Tuesday, April 12, 2011

Statistics 101

In United States v. Jones, a jury acquitted the defendant of all charges except for three counts of fraud based on improper billing, representing a total loss of $120.76.

The defendant was sentenced to 18-months imprisonment, and ordered to pay $224,133(!!) in restitution for the conduct associated with his acquitted counts. At sentencing, the government used a statistical extrapolation from some of the defendant’s billing records to establish loss.

Ready for a statistics refresher? The Sixth Circuit recognized that “a statistical estimate may provide a sufficient basis for calculating the amount of loss caused by a defendant.” Here, however, the statistical analysis was flawed because it did not form a representative sample of bills – over fifty patient billing records were missing. The district court did not “even realize that the fifty four files were missing and it definitely did not make a finding as to whether they were fraudulent.”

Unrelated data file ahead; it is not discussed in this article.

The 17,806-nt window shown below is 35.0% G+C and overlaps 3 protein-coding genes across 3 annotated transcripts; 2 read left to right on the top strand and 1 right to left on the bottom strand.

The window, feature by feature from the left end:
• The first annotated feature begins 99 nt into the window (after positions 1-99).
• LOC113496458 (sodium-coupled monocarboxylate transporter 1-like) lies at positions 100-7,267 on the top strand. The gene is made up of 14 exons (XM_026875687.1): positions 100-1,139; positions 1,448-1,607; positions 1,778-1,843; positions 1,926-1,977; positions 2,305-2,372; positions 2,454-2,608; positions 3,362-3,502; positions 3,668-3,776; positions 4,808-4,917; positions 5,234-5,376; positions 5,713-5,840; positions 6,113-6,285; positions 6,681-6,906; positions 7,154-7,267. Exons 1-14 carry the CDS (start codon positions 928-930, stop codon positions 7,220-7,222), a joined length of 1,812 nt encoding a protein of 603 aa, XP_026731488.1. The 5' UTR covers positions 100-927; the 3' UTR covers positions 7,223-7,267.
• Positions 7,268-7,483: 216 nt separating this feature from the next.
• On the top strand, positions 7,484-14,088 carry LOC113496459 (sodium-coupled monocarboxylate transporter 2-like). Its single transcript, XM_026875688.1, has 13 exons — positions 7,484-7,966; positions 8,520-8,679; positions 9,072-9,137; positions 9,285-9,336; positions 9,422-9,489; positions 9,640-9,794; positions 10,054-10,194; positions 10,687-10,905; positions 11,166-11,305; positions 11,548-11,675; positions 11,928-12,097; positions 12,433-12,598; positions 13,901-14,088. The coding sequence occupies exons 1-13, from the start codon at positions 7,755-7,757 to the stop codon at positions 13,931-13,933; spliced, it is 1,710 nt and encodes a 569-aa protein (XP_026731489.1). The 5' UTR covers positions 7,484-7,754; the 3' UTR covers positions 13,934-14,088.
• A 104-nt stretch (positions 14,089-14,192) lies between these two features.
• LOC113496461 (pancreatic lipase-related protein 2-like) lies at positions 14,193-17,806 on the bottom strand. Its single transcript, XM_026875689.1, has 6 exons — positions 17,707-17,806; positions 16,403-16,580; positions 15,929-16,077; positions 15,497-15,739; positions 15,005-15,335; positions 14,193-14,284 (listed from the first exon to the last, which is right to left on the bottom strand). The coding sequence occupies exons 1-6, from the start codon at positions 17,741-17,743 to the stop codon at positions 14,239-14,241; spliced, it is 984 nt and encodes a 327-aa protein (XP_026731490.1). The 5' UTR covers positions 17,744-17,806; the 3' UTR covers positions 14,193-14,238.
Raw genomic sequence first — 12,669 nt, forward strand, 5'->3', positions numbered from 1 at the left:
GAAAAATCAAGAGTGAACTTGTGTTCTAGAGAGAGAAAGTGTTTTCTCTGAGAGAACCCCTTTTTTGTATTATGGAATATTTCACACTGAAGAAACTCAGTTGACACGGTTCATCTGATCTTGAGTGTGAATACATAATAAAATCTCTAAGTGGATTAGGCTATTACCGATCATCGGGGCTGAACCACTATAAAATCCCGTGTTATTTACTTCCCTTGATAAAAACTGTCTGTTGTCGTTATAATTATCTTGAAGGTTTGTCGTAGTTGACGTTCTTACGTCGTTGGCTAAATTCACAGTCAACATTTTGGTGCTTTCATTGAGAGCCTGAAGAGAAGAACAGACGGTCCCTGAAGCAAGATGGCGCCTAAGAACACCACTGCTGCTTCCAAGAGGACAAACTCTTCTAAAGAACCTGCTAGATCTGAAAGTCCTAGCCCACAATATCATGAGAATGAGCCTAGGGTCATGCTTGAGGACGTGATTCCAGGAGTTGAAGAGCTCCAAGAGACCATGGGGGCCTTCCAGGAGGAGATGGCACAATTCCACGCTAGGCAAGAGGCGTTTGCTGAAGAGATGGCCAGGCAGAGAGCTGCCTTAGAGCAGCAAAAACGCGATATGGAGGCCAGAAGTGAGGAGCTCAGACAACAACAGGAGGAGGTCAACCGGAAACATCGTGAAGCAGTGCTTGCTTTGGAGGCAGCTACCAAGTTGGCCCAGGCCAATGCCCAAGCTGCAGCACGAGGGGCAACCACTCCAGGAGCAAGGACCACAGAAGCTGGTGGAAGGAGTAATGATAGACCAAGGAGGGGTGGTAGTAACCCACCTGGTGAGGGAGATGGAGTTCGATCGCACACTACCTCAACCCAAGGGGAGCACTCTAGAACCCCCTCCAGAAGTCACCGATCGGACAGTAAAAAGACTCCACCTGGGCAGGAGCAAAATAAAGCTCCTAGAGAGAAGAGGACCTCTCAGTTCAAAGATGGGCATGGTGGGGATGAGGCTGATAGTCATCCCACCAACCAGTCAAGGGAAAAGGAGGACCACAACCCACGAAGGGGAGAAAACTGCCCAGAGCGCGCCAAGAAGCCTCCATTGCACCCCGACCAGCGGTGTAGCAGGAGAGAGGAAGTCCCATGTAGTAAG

The lesson learned is to have a grasp of basic statistics. Because the government’s statistics were flawed and because the government had not proven the acquitted conduct by a preponderance, the sentence was vacated and remanded to determine the total amount of loss and restitution.

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